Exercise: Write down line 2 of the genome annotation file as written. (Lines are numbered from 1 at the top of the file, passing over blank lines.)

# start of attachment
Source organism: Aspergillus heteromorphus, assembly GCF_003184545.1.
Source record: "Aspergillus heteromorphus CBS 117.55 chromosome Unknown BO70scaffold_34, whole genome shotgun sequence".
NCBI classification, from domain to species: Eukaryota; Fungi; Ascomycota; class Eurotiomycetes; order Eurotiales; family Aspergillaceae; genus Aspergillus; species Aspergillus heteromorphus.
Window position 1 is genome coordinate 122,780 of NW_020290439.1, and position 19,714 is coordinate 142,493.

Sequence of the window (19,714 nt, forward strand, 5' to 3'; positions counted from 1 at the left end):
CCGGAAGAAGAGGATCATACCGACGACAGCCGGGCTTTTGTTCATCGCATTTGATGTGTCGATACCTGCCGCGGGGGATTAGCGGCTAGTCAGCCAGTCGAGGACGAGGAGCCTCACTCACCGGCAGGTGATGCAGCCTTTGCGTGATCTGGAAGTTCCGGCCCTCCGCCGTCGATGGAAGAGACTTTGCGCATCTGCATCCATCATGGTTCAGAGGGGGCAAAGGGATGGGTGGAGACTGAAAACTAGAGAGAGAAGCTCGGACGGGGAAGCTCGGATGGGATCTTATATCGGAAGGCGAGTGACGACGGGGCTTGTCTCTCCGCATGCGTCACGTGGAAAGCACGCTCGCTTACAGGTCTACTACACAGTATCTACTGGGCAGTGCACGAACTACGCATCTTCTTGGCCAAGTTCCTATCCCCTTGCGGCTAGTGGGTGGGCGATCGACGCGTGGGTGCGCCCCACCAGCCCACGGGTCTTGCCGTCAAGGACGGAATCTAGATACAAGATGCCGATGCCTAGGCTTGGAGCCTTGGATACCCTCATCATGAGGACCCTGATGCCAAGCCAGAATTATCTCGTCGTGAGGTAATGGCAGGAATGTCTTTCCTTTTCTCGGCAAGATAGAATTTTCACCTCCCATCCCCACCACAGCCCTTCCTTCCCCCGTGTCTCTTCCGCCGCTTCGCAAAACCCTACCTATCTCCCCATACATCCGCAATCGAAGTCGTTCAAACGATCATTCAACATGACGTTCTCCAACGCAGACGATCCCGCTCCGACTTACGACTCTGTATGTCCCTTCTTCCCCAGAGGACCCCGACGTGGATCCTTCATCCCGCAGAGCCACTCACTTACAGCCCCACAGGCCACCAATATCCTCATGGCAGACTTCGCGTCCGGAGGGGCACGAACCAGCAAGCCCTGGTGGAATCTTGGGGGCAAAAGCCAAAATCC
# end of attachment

Source record: "Aspergillus heteromorphus CBS 117.55 chromosome Unknown BO70scaffold_34, whole genome shotgun sequence".